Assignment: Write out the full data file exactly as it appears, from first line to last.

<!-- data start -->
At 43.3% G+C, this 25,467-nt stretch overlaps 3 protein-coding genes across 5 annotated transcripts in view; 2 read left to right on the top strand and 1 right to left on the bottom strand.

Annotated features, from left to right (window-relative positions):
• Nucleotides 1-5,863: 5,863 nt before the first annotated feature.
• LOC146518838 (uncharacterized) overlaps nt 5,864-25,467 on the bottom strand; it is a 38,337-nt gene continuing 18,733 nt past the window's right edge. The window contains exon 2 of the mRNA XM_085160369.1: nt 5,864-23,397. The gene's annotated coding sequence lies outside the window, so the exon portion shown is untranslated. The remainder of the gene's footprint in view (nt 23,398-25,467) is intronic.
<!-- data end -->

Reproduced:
At 43.3% G+C, this 25,467-nt stretch overlaps 3 protein-coding genes across 5 annotated transcripts in view; 2 read left to right on the top strand and 1 right to left on the bottom strand.

Annotated features, from left to right (window-relative positions):
• Nucleotides 1-5,863: 5,863 nt before the first annotated feature.
• LOC146518838 (uncharacterized) overlaps nt 5,864-25,467 on the bottom strand; it is a 38,337-nt gene continuing 18,733 nt past the window's right edge. The window contains exon 2 of the mRNA XM_085160369.1: nt 5,864-23,397. The gene's annotated coding sequence lies outside the window, so the exon portion shown is untranslated. The remainder of the gene's footprint in view (nt 23,398-25,467) is intronic.